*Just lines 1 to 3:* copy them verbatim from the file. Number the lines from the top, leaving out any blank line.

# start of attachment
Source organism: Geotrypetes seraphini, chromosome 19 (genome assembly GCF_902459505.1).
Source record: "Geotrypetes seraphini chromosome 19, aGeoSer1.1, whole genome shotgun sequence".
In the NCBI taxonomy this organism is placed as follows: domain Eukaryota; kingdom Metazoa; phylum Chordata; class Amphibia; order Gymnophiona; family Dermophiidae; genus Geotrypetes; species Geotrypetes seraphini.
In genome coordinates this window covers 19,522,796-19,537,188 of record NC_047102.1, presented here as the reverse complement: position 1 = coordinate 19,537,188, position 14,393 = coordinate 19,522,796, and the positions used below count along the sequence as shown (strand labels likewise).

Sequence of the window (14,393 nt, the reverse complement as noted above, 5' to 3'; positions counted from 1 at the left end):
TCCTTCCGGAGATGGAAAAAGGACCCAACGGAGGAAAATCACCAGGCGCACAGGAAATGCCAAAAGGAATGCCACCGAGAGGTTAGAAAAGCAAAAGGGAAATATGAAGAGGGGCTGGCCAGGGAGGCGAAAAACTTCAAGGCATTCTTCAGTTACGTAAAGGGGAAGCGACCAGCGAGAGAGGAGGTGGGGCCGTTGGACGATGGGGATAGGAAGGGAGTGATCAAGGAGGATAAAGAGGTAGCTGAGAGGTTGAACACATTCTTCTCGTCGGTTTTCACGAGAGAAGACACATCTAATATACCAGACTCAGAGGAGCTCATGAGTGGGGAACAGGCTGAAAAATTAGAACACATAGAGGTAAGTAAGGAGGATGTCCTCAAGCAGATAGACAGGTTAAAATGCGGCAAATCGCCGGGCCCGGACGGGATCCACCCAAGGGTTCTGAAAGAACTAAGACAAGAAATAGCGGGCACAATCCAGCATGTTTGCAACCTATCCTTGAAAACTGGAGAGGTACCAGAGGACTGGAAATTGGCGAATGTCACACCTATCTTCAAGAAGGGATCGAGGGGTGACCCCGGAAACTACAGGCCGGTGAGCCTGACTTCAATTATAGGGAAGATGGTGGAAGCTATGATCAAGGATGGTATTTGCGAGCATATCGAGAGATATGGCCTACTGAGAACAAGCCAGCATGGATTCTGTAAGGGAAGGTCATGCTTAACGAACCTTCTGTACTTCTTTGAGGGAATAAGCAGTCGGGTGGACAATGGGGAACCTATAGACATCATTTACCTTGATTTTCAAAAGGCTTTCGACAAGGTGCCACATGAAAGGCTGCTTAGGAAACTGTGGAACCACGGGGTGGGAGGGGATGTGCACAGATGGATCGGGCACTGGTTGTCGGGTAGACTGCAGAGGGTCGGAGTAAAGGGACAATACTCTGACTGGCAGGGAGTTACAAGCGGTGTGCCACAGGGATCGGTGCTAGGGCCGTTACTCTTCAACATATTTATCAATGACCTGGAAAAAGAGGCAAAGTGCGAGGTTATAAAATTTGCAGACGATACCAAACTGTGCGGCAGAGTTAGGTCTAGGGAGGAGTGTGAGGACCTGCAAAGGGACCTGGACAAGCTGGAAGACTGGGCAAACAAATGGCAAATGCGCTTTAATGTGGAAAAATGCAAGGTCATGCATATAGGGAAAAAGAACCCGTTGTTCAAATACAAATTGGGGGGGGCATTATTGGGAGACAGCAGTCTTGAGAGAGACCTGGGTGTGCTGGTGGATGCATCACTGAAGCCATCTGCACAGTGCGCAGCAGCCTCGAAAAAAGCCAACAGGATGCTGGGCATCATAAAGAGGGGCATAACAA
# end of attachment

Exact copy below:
Source organism: Geotrypetes seraphini, chromosome 19 (genome assembly GCF_902459505.1).
Source record: "Geotrypetes seraphini chromosome 19, aGeoSer1.1, whole genome shotgun sequence".
In the NCBI taxonomy this organism is placed as follows: domain Eukaryota; kingdom Metazoa; phylum Chordata; class Amphibia; order Gymnophiona; family Dermophiidae; genus Geotrypetes; species Geotrypetes seraphini.